(Phys.org) -- A new international standard for a video compression format was announced today. The draft was issued by the influential Moving Picture Experts Group (MPEG) which met in Stockholm in July. MPEG, formed by the International Organization for Standardization (ISO) and the International Electrotechnical Commission (IEC), drew 450 participants at the meeting, from 26 countries, representing telecoms, computer, TV and consumer electronics industries. MPEG discussions and standards affect these industries. In other words, the standard is a big deal.
High-Efficiency Video Coding (HEVC) was the main focus and was issued as a Draft International Standard (DIS) with substantial compression efficiency over AVC, in particular for higher resolutions where the average savings are around 50 percent, said Ericssons meeting notes.
In video alone, almost all digital terrestrial, satellite and cable TV services rely on video codecs that MPEG has standardized. The new standard issued this week is all about bandwidth, and the reduction thereof. This is a draft standard for High Efficiency Video Coding, to enable compression levels twice as high as the current H.264/AVC standard. The format may launch in commercial products next year.
The news is especially good for mobile networks, where spectrum is costly. Service providers will be able to launch more video services with the spectrum that is currently available.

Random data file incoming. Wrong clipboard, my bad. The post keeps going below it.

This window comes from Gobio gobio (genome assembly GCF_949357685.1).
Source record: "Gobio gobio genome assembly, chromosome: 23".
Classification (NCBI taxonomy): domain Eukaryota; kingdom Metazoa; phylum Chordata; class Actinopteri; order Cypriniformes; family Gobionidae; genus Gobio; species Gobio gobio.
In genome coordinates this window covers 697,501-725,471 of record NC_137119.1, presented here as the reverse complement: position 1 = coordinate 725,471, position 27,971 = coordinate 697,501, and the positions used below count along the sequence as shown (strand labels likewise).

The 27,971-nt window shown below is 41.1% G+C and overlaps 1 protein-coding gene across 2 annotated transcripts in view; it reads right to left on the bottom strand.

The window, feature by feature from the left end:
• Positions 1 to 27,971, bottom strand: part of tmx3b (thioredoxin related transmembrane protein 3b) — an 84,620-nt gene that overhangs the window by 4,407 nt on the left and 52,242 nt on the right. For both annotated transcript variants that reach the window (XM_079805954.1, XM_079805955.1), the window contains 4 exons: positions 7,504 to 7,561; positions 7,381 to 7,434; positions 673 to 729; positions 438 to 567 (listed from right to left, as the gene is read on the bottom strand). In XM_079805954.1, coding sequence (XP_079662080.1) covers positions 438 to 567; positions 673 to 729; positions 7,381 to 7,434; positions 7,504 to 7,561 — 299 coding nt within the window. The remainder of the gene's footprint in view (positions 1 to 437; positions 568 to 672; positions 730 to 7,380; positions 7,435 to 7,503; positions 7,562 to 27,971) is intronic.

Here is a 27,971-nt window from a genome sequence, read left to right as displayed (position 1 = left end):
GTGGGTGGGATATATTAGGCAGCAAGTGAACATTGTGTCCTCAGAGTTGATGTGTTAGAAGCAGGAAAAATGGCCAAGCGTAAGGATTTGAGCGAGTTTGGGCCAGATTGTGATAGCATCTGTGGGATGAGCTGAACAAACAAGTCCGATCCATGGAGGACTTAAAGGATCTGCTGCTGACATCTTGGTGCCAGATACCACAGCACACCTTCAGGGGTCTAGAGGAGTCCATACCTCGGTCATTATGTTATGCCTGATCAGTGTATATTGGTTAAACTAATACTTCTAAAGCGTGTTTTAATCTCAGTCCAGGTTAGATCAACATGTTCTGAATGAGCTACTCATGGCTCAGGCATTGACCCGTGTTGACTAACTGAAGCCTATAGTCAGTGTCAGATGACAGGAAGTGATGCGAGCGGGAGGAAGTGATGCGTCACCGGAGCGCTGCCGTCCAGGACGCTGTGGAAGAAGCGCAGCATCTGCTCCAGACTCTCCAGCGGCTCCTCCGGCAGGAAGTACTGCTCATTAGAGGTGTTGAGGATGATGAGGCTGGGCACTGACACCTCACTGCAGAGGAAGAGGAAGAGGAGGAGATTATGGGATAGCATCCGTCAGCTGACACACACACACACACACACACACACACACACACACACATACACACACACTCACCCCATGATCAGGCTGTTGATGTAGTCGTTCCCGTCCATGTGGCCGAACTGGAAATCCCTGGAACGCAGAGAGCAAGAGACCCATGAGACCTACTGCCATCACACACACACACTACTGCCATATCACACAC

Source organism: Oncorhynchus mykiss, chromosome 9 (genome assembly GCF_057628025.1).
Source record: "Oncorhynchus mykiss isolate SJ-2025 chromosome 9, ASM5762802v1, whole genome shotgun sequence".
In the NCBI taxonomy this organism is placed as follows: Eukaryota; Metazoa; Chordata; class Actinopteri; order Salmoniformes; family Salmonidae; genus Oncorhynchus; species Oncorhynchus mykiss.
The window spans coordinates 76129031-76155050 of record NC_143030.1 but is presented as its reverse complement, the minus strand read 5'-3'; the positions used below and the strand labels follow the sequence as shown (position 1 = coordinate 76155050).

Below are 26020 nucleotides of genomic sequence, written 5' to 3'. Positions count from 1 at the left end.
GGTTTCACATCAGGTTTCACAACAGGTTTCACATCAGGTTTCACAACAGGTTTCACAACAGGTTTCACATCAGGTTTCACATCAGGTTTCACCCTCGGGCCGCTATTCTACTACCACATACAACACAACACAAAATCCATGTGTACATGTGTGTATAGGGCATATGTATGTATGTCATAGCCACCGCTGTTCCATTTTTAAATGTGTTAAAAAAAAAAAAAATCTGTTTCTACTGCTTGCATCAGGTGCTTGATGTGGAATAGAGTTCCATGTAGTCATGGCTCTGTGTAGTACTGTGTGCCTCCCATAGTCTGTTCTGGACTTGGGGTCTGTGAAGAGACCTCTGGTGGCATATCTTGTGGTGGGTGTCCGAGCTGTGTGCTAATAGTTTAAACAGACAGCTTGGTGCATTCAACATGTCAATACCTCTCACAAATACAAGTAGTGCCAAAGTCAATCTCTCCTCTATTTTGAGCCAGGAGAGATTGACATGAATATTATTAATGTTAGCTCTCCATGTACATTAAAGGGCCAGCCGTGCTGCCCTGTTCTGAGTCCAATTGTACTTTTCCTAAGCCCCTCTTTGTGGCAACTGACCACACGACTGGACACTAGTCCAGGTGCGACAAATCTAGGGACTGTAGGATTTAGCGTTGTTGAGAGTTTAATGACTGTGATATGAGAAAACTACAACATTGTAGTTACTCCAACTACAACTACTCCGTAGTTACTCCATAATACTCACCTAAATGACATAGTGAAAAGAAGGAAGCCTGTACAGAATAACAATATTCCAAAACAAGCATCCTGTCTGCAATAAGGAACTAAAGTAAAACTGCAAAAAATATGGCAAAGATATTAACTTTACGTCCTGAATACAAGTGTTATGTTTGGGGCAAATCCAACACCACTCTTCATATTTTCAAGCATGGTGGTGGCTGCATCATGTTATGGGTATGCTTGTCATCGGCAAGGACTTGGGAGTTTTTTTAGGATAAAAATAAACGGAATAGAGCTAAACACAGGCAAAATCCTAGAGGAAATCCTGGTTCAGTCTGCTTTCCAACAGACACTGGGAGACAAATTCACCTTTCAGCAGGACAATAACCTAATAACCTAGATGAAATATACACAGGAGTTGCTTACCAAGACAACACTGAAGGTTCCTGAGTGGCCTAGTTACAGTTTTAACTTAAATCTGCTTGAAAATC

You can halve the bit rate and still achieve the same visual quality, or double the number of television channels with the same bandwidth, which will have an enormous impact on the industry, said Per Fröjdh, Manager for Visual Technology at Ericsson Research, Group Function Technology.
He was a key figure at the event as chairman of the Swedish MPEG delegation. Ericsson, by nature of its business, is actively involved with MPEG. (Fröjdhs Visual Technology team is working with MPEG in a new kind of 3-D video compression format, which would do away with 3-D glasses. Fröjdh said the technology could be standardized by 2014.)
Anything to do with video compression over mobile broadband is a key concern to Ericsson, said another executive at Ericsson.
Out of all data sent over networks, a good proportion is video. According to statistics in a study dated this year, across all geographies, video is the leading driver of total data traffic on mobile networks at an average of 50 percent, but, in some networks, the data volume due to video content is approaching 70 percent.
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